For Alan Simpson, co-owner of Hybrid, there was no question what he would choose for his focus flower at our British Flowers Week photoshoot: Sweet Williams. And there is a lovely story as to why.
"In my very first week of working as a florist, I opened a box of wonderful Sweet Williams, the first of the season," explains Alan. "The colours were wonderful, the scent delicious, and I took a bunch home to give to my mother. Every year thereafter, when the Sweet Williams came into flower, I would always take a bunch from the first box to give to her."
Today, Alan still is inspired by the Sweet William. "Sweet Williams are incredibly long-lasting which makes them perfect for contract work," says Alan. "You can manipulate them to get a clean, more minimalist look, or use groups of the same colour as you would hydrangeas to create blocks of colour."
"You can create massed domes just of Sweet Williams in large vases or wire them into pomanders or headdresses. They make some lovely shapes," adds Alan. "I associate them too with Shakespeare’s Globe, because of the name, of course, and the rich, deep, shades of red in the flowers."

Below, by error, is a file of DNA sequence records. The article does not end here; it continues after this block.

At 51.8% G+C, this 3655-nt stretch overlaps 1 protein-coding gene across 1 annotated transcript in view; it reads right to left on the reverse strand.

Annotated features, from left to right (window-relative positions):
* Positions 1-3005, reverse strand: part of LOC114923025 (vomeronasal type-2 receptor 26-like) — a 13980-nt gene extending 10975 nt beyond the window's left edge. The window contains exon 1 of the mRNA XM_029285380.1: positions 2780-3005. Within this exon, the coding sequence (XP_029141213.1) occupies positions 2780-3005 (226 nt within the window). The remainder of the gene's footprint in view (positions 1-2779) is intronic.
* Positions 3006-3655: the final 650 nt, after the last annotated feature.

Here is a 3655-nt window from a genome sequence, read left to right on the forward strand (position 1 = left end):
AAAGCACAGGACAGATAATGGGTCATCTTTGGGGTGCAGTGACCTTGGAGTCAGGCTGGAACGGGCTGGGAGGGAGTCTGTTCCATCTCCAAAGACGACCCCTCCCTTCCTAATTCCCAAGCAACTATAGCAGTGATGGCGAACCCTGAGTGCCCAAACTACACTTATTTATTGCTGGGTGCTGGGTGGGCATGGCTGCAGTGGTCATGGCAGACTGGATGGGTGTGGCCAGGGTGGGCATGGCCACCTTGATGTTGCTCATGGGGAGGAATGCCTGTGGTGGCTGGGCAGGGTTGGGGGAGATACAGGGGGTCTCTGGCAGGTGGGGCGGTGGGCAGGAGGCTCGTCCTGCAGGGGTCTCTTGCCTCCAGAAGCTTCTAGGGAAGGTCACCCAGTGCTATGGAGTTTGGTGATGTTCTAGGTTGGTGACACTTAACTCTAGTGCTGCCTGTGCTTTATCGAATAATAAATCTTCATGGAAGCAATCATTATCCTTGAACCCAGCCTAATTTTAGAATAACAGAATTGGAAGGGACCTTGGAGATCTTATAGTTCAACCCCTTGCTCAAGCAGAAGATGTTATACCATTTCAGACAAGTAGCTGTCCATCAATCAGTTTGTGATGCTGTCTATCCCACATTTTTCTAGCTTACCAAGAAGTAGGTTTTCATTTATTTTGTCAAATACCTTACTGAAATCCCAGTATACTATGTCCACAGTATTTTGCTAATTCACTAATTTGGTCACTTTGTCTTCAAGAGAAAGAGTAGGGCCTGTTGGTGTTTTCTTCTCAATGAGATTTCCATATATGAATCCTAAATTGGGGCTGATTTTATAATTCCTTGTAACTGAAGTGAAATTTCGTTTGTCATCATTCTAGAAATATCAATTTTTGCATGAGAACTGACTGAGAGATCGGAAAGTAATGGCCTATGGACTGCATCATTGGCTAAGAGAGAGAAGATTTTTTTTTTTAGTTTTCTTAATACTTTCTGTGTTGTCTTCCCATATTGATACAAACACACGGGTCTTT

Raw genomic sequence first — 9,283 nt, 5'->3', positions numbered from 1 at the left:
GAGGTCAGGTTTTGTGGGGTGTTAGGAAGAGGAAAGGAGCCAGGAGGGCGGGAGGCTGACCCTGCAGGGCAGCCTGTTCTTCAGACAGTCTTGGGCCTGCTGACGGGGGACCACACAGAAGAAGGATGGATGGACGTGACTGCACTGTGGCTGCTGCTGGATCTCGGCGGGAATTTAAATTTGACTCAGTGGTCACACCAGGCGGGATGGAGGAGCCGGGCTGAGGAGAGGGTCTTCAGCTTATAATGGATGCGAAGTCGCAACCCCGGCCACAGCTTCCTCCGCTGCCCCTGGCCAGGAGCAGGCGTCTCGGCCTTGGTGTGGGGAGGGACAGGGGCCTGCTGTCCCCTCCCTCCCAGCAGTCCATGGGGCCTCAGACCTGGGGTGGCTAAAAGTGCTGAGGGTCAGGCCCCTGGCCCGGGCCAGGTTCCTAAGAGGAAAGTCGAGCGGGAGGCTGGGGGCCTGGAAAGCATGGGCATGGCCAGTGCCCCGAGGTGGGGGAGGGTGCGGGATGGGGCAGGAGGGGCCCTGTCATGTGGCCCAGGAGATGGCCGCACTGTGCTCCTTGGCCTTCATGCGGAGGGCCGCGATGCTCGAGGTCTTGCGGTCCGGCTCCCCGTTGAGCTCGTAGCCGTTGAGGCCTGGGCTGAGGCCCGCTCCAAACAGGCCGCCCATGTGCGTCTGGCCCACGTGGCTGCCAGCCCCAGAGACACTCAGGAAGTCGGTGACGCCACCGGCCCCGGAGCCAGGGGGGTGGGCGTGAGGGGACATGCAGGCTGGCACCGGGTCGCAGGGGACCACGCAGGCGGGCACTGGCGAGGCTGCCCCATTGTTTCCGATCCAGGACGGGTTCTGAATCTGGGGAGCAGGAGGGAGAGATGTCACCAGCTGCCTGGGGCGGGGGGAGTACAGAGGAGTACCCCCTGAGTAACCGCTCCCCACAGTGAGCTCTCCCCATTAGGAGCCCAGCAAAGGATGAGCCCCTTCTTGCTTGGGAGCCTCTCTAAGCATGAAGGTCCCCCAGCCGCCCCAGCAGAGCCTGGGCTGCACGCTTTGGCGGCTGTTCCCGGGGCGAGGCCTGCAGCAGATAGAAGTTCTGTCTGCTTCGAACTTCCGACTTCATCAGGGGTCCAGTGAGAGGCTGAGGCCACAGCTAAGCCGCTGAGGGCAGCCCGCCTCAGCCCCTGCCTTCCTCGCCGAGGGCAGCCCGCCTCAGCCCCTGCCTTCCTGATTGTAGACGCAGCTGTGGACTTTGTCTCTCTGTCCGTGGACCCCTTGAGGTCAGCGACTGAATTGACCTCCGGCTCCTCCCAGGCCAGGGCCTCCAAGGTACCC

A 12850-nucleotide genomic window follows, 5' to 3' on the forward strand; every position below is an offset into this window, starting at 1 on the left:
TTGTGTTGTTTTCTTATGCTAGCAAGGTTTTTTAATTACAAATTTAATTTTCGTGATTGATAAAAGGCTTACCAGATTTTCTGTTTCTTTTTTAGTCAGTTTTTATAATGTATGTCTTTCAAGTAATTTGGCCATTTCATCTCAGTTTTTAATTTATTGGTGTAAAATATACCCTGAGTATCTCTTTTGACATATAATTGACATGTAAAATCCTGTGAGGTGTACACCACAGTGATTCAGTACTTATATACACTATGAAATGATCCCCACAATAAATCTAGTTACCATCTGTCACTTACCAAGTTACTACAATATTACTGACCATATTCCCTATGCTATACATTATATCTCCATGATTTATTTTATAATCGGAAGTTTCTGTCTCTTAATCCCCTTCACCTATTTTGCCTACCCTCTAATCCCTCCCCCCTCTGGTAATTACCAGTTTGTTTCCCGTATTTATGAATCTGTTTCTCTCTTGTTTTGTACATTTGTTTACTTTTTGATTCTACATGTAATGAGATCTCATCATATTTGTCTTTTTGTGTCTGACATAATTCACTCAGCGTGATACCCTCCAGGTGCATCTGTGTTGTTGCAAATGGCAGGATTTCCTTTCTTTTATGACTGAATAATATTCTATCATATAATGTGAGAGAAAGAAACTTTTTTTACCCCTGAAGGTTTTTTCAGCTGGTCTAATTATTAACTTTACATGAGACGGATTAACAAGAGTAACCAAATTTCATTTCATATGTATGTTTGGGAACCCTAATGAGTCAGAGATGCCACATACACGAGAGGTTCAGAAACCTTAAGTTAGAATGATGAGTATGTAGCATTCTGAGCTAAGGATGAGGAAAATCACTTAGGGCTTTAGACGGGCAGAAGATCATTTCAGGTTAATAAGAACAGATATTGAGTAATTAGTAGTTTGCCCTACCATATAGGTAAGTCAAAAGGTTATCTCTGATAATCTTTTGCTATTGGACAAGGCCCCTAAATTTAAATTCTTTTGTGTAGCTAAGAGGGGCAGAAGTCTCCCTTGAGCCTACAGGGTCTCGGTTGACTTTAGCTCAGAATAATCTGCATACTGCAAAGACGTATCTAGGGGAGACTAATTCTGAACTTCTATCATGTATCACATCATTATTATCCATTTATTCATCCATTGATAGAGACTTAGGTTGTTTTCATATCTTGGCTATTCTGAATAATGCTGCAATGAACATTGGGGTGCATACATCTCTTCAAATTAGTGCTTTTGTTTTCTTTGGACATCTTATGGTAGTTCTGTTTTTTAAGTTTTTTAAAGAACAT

A distinctly British Master
An avowedly British floral take on a Dutch Master painting, this lavish urn overflows with stunning Sweet Williams, garden roses, snapdragons, foxgloves, cotoneaster and copper beech.
Inspired by the Bard
Woven stems of perfect British calla lilies adorned with flowerheads of Sweet William in this elegant headdress inspired by Shakespeare's Globe.
Sweet Williams in the Boardroom
The simple cottage garden flower grows up. Magnificent calla lilies arch up from a glorious mound of Sweet Williams in two contemporary white vases linked by stems of twisted hazel.
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